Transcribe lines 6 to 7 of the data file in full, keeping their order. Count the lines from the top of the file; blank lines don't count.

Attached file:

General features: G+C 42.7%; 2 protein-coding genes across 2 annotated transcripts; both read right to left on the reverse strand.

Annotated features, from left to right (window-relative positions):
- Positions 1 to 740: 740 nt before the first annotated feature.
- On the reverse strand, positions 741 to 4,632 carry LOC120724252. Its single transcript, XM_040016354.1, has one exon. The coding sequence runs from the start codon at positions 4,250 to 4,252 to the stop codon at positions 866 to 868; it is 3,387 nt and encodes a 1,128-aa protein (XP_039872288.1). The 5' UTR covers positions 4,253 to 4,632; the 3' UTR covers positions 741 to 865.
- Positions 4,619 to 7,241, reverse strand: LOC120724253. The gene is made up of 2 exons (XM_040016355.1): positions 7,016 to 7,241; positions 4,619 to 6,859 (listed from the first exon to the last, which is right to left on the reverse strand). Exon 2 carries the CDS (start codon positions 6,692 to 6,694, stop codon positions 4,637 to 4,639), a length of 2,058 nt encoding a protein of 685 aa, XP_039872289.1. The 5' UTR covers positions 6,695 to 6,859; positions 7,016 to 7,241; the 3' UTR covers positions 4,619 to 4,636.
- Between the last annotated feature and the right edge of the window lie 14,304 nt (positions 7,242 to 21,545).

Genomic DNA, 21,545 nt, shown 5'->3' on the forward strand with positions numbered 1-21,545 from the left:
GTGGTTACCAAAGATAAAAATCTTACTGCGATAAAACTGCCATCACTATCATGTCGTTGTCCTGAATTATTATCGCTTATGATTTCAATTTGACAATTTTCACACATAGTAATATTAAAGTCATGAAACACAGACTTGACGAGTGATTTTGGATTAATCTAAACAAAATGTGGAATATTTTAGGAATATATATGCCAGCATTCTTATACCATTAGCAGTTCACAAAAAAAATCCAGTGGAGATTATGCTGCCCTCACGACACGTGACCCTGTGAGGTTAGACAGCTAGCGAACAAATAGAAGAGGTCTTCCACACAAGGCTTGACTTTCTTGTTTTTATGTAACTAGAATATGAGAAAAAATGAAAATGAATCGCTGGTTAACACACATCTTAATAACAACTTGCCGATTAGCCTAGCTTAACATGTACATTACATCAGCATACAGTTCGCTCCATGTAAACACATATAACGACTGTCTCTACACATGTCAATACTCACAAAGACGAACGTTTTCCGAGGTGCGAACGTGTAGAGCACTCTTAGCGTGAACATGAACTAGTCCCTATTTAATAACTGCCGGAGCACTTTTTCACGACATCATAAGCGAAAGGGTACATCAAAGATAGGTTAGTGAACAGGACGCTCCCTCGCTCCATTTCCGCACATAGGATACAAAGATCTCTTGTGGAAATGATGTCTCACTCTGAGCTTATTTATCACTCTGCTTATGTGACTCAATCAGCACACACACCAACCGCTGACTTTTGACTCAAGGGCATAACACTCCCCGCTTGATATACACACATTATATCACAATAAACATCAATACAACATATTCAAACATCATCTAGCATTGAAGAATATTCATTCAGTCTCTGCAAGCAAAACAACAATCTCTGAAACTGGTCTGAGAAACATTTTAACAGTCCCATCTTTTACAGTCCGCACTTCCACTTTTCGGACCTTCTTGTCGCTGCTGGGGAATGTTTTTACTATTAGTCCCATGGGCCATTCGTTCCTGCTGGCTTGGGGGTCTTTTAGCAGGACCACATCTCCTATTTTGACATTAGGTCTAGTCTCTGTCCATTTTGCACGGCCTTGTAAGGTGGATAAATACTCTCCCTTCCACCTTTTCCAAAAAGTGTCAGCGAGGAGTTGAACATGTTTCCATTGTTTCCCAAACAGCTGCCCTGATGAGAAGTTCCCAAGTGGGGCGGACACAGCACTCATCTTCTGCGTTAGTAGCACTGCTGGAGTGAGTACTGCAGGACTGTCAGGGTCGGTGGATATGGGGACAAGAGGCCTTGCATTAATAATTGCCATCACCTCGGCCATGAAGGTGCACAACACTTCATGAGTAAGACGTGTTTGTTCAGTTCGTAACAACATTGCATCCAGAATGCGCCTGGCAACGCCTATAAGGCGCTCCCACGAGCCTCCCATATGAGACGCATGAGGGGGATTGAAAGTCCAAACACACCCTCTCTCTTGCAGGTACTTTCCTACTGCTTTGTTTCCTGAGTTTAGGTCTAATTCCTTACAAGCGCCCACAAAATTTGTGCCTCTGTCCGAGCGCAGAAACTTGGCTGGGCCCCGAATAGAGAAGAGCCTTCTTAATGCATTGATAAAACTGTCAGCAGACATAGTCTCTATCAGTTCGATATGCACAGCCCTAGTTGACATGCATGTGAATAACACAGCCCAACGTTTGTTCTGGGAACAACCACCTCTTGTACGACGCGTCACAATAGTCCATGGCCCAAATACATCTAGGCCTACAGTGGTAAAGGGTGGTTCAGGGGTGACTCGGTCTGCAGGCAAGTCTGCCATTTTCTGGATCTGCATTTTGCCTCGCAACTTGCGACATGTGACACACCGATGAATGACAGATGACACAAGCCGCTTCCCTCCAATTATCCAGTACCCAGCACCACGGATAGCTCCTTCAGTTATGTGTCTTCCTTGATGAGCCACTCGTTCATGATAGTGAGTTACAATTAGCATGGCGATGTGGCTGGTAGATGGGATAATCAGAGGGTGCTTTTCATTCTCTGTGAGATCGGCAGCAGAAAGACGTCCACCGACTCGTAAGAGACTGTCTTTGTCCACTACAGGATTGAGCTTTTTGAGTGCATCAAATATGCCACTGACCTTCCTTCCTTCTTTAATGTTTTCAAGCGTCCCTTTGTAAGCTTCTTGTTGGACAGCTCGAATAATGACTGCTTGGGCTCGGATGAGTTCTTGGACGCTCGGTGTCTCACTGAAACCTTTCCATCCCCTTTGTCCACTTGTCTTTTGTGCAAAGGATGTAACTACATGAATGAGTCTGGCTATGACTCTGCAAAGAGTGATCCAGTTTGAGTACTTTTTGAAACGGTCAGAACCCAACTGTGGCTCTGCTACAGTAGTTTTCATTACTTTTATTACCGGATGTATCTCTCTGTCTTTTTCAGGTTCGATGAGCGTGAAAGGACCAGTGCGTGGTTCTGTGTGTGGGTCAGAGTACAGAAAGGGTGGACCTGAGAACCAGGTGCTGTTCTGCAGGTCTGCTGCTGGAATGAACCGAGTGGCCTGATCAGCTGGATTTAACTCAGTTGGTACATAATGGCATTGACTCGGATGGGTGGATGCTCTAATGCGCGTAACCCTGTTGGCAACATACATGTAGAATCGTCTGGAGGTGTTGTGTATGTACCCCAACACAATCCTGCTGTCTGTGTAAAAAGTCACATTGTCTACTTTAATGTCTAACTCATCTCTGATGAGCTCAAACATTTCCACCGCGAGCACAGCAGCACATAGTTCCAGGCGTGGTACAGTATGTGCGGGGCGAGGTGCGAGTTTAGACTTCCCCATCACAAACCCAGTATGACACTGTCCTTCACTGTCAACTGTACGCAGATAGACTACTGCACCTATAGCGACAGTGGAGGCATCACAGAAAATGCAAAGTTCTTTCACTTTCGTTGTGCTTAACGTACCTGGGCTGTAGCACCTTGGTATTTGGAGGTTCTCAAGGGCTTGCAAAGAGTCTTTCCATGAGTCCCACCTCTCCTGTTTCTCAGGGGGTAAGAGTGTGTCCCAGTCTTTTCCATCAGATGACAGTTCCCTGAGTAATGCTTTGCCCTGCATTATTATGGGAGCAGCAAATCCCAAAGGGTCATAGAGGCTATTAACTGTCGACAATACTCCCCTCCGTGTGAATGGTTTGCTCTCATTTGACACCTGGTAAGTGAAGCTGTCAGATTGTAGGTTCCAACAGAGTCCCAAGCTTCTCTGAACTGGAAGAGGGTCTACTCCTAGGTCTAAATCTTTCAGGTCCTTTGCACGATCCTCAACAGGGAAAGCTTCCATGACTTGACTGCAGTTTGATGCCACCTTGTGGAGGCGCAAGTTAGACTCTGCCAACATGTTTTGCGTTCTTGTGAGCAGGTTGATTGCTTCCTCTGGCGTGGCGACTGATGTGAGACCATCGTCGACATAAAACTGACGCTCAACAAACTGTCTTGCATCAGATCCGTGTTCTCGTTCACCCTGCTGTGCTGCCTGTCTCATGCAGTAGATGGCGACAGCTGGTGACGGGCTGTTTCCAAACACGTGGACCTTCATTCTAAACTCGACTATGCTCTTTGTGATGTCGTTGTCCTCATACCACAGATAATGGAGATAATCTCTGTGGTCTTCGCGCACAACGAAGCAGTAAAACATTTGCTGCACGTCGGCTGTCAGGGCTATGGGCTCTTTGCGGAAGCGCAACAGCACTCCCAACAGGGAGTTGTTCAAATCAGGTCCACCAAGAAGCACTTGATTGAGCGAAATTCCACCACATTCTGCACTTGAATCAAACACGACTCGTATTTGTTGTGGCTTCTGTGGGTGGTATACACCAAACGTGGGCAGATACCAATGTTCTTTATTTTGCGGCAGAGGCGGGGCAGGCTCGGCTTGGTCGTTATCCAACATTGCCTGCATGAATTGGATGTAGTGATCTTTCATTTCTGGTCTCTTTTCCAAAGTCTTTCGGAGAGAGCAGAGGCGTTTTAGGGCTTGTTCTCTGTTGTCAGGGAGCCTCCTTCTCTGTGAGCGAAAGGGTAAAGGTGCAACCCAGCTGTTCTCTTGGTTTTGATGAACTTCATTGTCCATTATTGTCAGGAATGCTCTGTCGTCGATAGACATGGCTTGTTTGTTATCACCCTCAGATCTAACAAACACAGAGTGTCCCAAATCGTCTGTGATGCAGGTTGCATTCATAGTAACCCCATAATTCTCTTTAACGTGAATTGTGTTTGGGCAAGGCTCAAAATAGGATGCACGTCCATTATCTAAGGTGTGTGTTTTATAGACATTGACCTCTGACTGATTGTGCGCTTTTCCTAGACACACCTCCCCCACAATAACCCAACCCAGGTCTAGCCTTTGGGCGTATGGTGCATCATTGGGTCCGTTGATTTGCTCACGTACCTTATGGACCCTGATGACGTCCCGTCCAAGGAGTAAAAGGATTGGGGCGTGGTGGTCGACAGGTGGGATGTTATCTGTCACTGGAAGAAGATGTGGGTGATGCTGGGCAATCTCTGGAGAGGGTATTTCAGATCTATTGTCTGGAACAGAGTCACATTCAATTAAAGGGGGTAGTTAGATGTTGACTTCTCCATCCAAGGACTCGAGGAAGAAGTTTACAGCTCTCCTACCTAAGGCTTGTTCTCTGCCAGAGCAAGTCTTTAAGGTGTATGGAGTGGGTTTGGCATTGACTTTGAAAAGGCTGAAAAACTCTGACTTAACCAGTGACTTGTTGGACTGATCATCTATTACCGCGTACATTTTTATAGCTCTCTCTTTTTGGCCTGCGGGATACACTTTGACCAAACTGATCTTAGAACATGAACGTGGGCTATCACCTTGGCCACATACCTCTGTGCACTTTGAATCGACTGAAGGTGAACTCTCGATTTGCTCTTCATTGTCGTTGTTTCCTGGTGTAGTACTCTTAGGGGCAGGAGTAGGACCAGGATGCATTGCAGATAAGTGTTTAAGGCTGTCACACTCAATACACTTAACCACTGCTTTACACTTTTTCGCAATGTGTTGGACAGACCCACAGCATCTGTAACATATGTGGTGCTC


- Between the last annotated feature and the right edge of the window lie 14,304 nt (positions 7,242 to 21,545).

Genomic DNA, 21,545 nt, shown 5'->3' on the forward strand with positions numbered 1-21,545 from the left: